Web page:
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Old 04-12-2021, 07:54 AM   #1
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Name: Andrew
Trailer: Triple E SurfSide tm14
Manitoba
Posts: 7
Surfs up from MB!

Hello new community!



Over the winter I picked up a unknown brand "Boler camper" in "Great condition" and "painted interior" with a tarp frozen to the roof. For only the low price of 4500$. Usually the FOMO doesnt get to me when purchasing vehicles, so not sure what happened here!


The spring time unveiling was a bit of a stomach turner. Not much good to say about it. So It was promptly gutted. I will say, I believe there is only one way to restore things- properly. That said, I want this thing ready to camp for this season, so spit and duct tape it is for now, while I gather supplies for the frame-off restoration. If I have to tarp it like a tent for a season, so be it!


Current work done:


-Removed appliances except heater.

-Gutted all but the main cabinet husks. added support where needed.
-Strip, sand, fill, and paint. New panels where needed.
-Rewired trailer lighting, replaced faded marker lights, added a 7-pin harness back in and wired for a Prodigy RF brake controller.
-Drew up and installed an electrical system. Everything runs through the lithium solar generator. Everything is "one system" (120v, 12v) that can transfer between supplied Shore power and solar.

-Cut new cabinet doors and hardware
-New cusions and covers


Next up is axle maintenance and wiring in the brakes. Then dealing with the windows (leaking, flapping while towing). Also the door pops open while towing, so some work to do there.


The big issue of course, is the HORRIBLE fiberglass work on it, the many leaks, and the major major cracks in it. New to structural fiberglassing, but I know enough that this is an inside-out fix. I am considering putting in an aluminum support "roll cage" to restore the roof sag.


Question- Is there a reccomended roof waterproofing product that I can "carelessly slather on" that I wont hate removing in a season or two when I sand, fix, and apply a stabilizing layer on the roof?

Also, if anyone knows a good fiberglass guy/company in Manitoba im looking for one!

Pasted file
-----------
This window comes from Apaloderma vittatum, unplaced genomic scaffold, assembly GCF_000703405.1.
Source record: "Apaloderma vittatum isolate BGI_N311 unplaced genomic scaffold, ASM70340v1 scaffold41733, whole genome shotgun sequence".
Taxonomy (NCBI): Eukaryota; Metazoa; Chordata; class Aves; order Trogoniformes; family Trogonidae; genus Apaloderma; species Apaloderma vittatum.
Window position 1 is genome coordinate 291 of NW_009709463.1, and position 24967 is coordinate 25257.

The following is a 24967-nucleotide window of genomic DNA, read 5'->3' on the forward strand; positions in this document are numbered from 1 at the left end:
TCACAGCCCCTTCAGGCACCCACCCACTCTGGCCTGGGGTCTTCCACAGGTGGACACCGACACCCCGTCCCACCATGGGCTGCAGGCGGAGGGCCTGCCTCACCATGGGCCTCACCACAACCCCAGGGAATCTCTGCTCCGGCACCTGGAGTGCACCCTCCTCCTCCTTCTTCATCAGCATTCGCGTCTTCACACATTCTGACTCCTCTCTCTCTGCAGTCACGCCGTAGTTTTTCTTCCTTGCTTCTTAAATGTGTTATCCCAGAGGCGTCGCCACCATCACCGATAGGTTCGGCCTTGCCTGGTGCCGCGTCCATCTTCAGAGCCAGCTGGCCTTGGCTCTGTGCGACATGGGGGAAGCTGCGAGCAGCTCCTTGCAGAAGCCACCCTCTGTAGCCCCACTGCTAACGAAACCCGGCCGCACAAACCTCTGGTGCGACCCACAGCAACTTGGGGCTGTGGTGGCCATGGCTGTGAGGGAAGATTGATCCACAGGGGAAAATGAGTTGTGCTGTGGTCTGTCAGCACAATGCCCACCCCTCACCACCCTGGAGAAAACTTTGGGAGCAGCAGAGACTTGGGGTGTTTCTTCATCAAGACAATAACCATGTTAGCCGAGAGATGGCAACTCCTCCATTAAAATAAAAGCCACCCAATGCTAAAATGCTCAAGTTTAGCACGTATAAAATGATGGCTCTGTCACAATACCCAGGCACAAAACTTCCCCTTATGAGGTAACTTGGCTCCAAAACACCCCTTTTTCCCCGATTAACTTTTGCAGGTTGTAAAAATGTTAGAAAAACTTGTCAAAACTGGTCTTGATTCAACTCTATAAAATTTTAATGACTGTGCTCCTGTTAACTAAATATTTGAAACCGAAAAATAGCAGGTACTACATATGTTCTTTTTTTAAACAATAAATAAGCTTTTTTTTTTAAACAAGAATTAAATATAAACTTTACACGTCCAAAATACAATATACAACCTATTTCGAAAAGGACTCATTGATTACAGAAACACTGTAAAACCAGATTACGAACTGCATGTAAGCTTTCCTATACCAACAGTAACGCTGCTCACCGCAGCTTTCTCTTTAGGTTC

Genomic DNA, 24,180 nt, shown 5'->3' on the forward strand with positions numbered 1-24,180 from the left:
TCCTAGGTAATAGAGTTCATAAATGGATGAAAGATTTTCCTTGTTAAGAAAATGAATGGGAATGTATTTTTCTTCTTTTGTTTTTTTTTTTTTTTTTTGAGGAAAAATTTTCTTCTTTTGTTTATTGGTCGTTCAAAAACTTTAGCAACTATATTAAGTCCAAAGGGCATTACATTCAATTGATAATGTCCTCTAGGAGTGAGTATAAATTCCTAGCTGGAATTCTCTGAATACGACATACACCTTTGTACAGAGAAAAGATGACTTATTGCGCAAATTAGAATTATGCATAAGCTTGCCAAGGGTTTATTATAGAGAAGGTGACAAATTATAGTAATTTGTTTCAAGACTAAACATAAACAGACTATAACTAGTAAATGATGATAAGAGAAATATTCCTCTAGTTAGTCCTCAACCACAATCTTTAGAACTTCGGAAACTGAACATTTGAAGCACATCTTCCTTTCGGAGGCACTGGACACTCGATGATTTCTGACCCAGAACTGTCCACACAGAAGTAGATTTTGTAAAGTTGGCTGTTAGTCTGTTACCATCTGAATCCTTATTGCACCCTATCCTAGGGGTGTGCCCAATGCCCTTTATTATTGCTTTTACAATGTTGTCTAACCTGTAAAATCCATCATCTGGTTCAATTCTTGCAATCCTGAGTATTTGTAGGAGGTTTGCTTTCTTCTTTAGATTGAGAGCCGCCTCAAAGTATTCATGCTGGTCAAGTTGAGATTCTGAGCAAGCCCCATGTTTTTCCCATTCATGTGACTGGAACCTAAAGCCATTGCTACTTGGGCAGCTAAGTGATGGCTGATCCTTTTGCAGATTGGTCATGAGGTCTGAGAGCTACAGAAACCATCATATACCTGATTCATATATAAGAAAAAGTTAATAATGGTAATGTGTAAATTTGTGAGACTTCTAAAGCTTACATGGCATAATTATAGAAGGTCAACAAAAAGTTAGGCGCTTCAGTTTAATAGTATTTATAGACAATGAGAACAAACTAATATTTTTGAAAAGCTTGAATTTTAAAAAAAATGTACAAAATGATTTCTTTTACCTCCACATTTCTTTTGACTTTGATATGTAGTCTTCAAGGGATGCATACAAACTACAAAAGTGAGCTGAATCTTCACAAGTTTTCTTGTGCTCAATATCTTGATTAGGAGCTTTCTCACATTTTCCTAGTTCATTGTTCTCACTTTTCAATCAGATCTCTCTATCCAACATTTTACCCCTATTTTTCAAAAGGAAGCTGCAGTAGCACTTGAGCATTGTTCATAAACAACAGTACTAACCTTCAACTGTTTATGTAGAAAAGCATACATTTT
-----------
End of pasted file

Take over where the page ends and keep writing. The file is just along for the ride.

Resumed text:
Anyway, hello all, here is some pictures!
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Old 04-12-2021, 08:57 AM   #2
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Name: Robert
Trailer: Surf-Side
Manitoba
Posts: 279
Can't help with your real question but wanted to share that when we travel with our Surfside, on many rough prairie roads, we have a bungee cord, inside, from door handle to closet handle (in our case) to relieve the worry of the door becoming undone. This is not the only camper that we have done this with. Rough roads can undo even what appears to be secure latches. Enjoy your Surfside -- we think ours is just great.
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Old 04-12-2021, 09:16 AM   #3
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Name: Allen
Trailer: in the market
Quebec
Posts: 13
Fiberglass restore response

If what it looks like is not of a major concern as I gathered when you mentioned "Slathering something over it". Epoxy is the best because it will be a base for when you go to finish it for aesthetic purposes. I have restored hundreds of fiberglass boats & other composite materials & this method of slathering epoxy & letting it SLOWLY saturate into your camper is the best sure fire way of going about your project & be able to use the camper while the job is in progress. I hope this helps. May you enjoy your project in health & happiness ~
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Old 04-12-2021, 10:10 AM   #4
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Name: Andrew
Trailer: Triple E SurfSide tm14
Manitoba
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Originally Posted by thekas View Post
If what it looks like is not of a major concern as I gathered when you mentioned "Slathering something over it". Epoxy is the best because it will be a base for when you go to finish it for aesthetic purposes. I have restored hundreds of fiberglass boats & other composite materials & this method of slathering epoxy & letting it SLOWLY saturate into your camper is the best sure fire way of going about your project & be able to use the camper while the job is in progress. I hope this helps. May you enjoy your project in health & happiness ~

To expand on this, If I sand the unknown coating down original finish/fiberglass, coat with epoxy, that would be my best temporary solution until and inside+outside fiberglass fix?
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Old 04-12-2021, 10:32 AM   #5
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Name: Allen
Trailer: in the market
Quebec
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Just give it a rough sand 100 grit no need to remove the existing gel coat . That is the beauty of epoxy , it is better than fiberglass resin as it sticks to virtually anything , especially fiberglass.
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Old 04-12-2021, 11:28 AM   #6
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Name: Dave W
Trailer: Trillium 4500 - 1977, 1978 (2), 1300 - 1977, 1973, and a 1972
Alberta
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Take a look at this thread:
https://www.fiberglassrv.com/forums/...ass-52498.html
I have found it very educational. Epoxy is not recommended as other resins will not stick to the epoxy. This leaves you committed to an expensive product that is more appropriate for a marine application.

To deal with cracks and small leaks, I would sand your shell with a 100 grit sand paper, then coat with a polyester based resin, the same kind of resin that your trailer was made with.